Indoor versus Outdoor Air Quality during Wildfires

Environ Sci Technol Lett. 2019 Dec 10;6(12):696-701. doi: 10.1021/acs.estlett.9b00599. Epub 2019 Nov 11.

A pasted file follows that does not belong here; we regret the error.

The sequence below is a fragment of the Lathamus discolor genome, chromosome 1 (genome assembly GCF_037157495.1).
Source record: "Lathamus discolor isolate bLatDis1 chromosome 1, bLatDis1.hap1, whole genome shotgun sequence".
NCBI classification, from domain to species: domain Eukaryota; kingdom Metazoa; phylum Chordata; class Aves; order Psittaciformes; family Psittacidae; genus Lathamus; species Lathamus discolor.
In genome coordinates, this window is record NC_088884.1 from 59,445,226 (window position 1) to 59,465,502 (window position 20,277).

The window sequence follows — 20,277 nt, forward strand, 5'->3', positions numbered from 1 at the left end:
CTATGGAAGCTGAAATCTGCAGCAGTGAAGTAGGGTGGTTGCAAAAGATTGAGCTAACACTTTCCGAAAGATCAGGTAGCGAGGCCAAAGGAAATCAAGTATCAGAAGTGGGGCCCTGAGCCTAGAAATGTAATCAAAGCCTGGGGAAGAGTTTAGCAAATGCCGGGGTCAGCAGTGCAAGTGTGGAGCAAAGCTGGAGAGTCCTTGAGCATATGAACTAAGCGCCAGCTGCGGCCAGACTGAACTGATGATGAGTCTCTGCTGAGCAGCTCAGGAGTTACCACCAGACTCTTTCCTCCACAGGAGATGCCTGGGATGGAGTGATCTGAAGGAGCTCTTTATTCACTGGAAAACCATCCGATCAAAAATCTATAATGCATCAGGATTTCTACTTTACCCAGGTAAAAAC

The human behavioral modification recommendations during wildfire events are based on particulate matter and may be confounded by the potential risks of gas-phase pollutants such as polycyclic aromatic hydrocarbons (PAHs). Moreover, the majority of adults spend over 90 percent of their time indoors where there is an increased concern of indoor air quality during wildfire events. We address these timely concerns by evaluating paired indoor and outdoor PAH concentrations in residential locations and their relationship with satellite model-based categorization of wildfire smoke intensity. Low-density polyethylene passive air samplers were deployed at six urban sites for 1 week in Eugene, Oregon with matched indoor and outdoor samples and 24 h time resolution. Samples were then quantitatively analyzed for 63 PAH concentrations using gas-chromatography-tandem mass spectrometry. A probabilistic principal components analysis was used to reduce all 63 PAHs into an aggregate measure. Linear regression of the first principal component against indoor versus outdoor shows that indoor gas-phase PAH concentrations are consistently equal to or greater than outdoor concentrations. Regression against a satellite-based model for wildfire smoke shows that outdoor, but not indoor gas-phase PAH concentrations are likely associated with wildfire events. These results point toward the need to include gas-phase pollutants such as PAHs in air pollution risk assessment.